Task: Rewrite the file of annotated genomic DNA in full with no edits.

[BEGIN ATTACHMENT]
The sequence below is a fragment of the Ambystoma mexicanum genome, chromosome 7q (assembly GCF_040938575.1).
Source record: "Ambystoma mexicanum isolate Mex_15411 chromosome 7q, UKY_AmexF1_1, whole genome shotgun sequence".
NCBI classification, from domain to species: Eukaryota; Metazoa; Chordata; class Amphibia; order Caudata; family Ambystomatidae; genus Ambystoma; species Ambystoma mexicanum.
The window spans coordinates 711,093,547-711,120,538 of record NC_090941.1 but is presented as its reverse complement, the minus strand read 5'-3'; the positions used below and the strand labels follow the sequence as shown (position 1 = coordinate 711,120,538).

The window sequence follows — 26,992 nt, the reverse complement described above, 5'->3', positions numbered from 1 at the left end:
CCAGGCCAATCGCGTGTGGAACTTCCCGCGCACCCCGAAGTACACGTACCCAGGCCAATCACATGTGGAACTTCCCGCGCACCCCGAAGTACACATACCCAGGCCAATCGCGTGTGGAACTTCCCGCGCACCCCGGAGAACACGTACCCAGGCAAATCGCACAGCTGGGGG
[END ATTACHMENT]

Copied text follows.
The sequence below is a fragment of the Ambystoma mexicanum genome, chromosome 7q (assembly GCF_040938575.1).
Source record: "Ambystoma mexicanum isolate Mex_15411 chromosome 7q, UKY_AmexF1_1, whole genome shotgun sequence".
NCBI classification, from domain to species: Eukaryota; Metazoa; Chordata; class Amphibia; order Caudata; family Ambystomatidae; genus Ambystoma; species Ambystoma mexicanum.
The window spans coordinates 711,093,547-711,120,538 of record NC_090941.1 but is presented as its reverse complement, the minus strand read 5'-3'; the positions used below and the strand labels follow the sequence as shown (position 1 = coordinate 711,120,538).

The window sequence follows — 26,992 nt, the reverse complement described above, 5'->3', positions numbered from 1 at the left end:
CCAGGCCAATCGCGTGTGGAACTTCCCGCGCACCCCGAAGTACACGTACCCAGGCCAATCACATGTGGAACTTCCCGCGCACCCCGAAGTACACATACCCAGGCCAATCGCGTGTGGAACTTCCCGCGCACCCCGGAGAACACGTACCCAGGCAAATCGCACAGCTGGGGG